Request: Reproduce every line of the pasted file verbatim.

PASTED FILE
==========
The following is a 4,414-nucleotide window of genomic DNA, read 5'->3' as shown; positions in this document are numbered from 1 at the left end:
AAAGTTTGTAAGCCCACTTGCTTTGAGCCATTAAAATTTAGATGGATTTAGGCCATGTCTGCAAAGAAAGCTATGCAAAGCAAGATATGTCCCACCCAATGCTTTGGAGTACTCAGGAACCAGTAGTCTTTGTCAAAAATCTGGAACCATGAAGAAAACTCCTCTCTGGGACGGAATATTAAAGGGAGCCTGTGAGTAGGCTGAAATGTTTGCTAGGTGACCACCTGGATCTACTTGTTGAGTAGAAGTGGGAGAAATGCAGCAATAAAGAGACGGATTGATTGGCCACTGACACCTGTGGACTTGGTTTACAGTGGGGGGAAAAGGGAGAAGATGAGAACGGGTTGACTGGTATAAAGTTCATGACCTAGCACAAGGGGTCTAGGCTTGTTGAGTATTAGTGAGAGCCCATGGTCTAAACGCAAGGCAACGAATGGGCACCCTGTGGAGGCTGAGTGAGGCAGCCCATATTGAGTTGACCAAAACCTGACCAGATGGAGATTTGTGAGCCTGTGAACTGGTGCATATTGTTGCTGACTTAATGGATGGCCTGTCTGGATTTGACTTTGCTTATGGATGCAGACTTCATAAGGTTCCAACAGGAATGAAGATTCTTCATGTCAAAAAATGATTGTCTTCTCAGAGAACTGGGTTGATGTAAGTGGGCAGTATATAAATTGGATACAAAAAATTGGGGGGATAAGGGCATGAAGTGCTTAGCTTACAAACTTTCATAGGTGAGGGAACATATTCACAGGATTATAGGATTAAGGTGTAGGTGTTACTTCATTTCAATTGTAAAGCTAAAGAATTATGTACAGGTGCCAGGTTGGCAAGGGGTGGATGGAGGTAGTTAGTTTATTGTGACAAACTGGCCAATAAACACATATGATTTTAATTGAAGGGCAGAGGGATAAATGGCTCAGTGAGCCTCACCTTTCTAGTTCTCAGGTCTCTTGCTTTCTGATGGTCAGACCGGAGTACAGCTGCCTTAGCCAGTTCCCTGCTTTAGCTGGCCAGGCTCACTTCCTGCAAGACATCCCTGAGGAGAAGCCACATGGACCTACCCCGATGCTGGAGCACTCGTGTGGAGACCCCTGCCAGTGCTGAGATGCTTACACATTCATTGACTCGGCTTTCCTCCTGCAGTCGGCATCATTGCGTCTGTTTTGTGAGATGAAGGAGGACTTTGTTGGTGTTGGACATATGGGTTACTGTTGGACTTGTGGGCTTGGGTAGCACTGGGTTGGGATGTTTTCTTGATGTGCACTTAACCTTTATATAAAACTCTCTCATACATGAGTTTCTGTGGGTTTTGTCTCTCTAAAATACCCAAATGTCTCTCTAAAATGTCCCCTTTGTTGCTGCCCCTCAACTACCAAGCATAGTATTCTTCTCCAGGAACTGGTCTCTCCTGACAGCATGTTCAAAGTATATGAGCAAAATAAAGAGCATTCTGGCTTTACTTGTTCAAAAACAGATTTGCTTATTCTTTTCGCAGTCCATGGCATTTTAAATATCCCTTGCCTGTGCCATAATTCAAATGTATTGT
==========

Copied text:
The following is a 4,414-nucleotide window of genomic DNA, read 5'->3' as shown; positions in this document are numbered from 1 at the left end:
AAAGTTTGTAAGCCCACTTGCTTTGAGCCATTAAAATTTAGATGGATTTAGGCCATGTCTGCAAAGAAAGCTATGCAAAGCAAGATATGTCCCACCCAATGCTTTGGAGTACTCAGGAACCAGTAGTCTTTGTCAAAAATCTGGAACCATGAAGAAAACTCCTCTCTGGGACGGAATATTAAAGGGAGCCTGTGAGTAGGCTGAAATGTTTGCTAGGTGACCACCTGGATCTACTTGTTGAGTAGAAGTGGGAGAAATGCAGCAATAAAGAGACGGATTGATTGGCCACTGACACCTGTGGACTTGGTTTACAGTGGGGGGAAAAGGGAGAAGATGAGAACGGGTTGACTGGTATAAAGTTCATGACCTAGCACAAGGGGTCTAGGCTTGTTGAGTATTAGTGAGAGCCCATGGTCTAAACGCAAGGCAACGAATGGGCACCCTGTGGAGGCTGAGTGAGGCAGCCCATATTGAGTTGACCAAAACCTGACCAGATGGAGATTTGTGAGCCTGTGAACTGGTGCATATTGTTGCTGACTTAATGGATGGCCTGTCTGGATTTGACTTTGCTTATGGATGCAGACTTCATAAGGTTCCAACAGGAATGAAGATTCTTCATGTCAAAAAATGATTGTCTTCTCAGAGAACTGGGTTGATGTAAGTGGGCAGTATATAAATTGGATACAAAAAATTGGGGGGATAAGGGCATGAAGTGCTTAGCTTACAAACTTTCATAGGTGAGGGAACATATTCACAGGATTATAGGATTAAGGTGTAGGTGTTACTTCATTTCAATTGTAAAGCTAAAGAATTATGTACAGGTGCCAGGTTGGCAAGGGGTGGATGGAGGTAGTTAGTTTATTGTGACAAACTGGCCAATAAACACATATGATTTTAATTGAAGGGCAGAGGGATAAATGGCTCAGTGAGCCTCACCTTTCTAGTTCTCAGGTCTCTTGCTTTCTGATGGTCAGACCGGAGTACAGCTGCCTTAGCCAGTTCCCTGCTTTAGCTGGCCAGGCTCACTTCCTGCAAGACATCCCTGAGGAGAAGCCACATGGACCTACCCCGATGCTGGAGCACTCGTGTGGAGACCCCTGCCAGTGCTGAGATGCTTACACATTCATTGACTCGGCTTTCCTCCTGCAGTCGGCATCATTGCGTCTGTTTTGTGAGATGAAGGAGGACTTTGTTGGTGTTGGACATATGGGTTACTGTTGGACTTGTGGGCTTGGGTAGCACTGGGTTGGGATGTTTTCTTGATGTGCACTTAACCTTTATATAAAACTCTCTCATACATGAGTTTCTGTGGGTTTTGTCTCTCTAAAATACCCAAATGTCTCTCTAAAATGTCCCCTTTGTTGCTGCCCCTCAACTACCAAGCATAGTATTCTTCTCCAGGAACTGGTCTCTCCTGACAGCATGTTCAAAGTATATGAGCAAAATAAAGAGCATTCTGGCTTTACTTGTTCAAAAACAGATTTGCTTATTCTTTTCGCAGTCCATGGCATTTTAAATATCCCTTGCCTGTGCCATAATTCAAATGTATTGT